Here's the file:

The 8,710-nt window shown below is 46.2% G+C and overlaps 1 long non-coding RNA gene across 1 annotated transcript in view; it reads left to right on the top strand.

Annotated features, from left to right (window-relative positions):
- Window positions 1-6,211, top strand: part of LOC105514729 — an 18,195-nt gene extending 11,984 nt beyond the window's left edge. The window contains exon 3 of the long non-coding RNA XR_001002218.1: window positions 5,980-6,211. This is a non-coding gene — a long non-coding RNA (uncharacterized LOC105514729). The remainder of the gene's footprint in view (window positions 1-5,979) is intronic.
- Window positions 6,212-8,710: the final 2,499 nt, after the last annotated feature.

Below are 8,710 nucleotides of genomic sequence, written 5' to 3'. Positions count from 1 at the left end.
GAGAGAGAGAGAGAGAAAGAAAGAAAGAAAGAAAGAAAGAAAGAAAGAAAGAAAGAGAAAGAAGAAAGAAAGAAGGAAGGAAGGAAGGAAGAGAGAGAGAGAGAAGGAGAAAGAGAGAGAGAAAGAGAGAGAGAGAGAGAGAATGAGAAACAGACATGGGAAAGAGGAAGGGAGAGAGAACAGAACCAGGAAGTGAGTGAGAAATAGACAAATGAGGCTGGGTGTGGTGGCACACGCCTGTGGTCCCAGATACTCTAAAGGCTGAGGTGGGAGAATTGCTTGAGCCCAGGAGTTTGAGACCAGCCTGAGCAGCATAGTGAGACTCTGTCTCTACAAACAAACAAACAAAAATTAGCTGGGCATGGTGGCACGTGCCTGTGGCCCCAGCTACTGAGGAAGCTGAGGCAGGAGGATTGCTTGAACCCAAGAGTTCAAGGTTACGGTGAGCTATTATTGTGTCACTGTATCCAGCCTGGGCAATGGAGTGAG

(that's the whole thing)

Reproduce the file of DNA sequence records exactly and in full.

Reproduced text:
The 8,710-nt window shown below is 46.2% G+C and overlaps 1 long non-coding RNA gene across 1 annotated transcript in view; it reads left to right on the top strand.

Annotated features, from left to right (window-relative positions):
- Window positions 1-6,211, top strand: part of LOC105514729 — an 18,195-nt gene extending 11,984 nt beyond the window's left edge. The window contains exon 3 of the long non-coding RNA XR_001002218.1: window positions 5,980-6,211. This is a non-coding gene — a long non-coding RNA (uncharacterized LOC105514729). The remainder of the gene's footprint in view (window positions 1-5,979) is intronic.
- Window positions 6,212-8,710: the final 2,499 nt, after the last annotated feature.

Below are 8,710 nucleotides of genomic sequence, written 5' to 3'. Positions count from 1 at the left end.
GAGAGAGAGAGAGAGAAAGAAAGAAAGAAAGAAAGAAAGAAAGAAAGAAAGAAAGAGAAAGAAGAAAGAAAGAAGGAAGGAAGGAAGGAAGAGAGAGAGAGAGAAGGAGAAAGAGAGAGAGAAAGAGAGAGAGAGAGAGAGAATGAGAAACAGACATGGGAAAGAGGAAGGGAGAGAGAACAGAACCAGGAAGTGAGTGAGAAATAGACAAATGAGGCTGGGTGTGGTGGCACACGCCTGTGGTCCCAGATACTCTAAAGGCTGAGGTGGGAGAATTGCTTGAGCCCAGGAGTTTGAGACCAGCCTGAGCAGCATAGTGAGACTCTGTCTCTACAAACAAACAAACAAAAATTAGCTGGGCATGGTGGCACGTGCCTGTGGCCCCAGCTACTGAGGAAGCTGAGGCAGGAGGATTGCTTGAACCCAAGAGTTCAAGGTTACGGTGAGCTATTATTGTGTCACTGTATCCAGCCTGGGCAATGGAGTGAG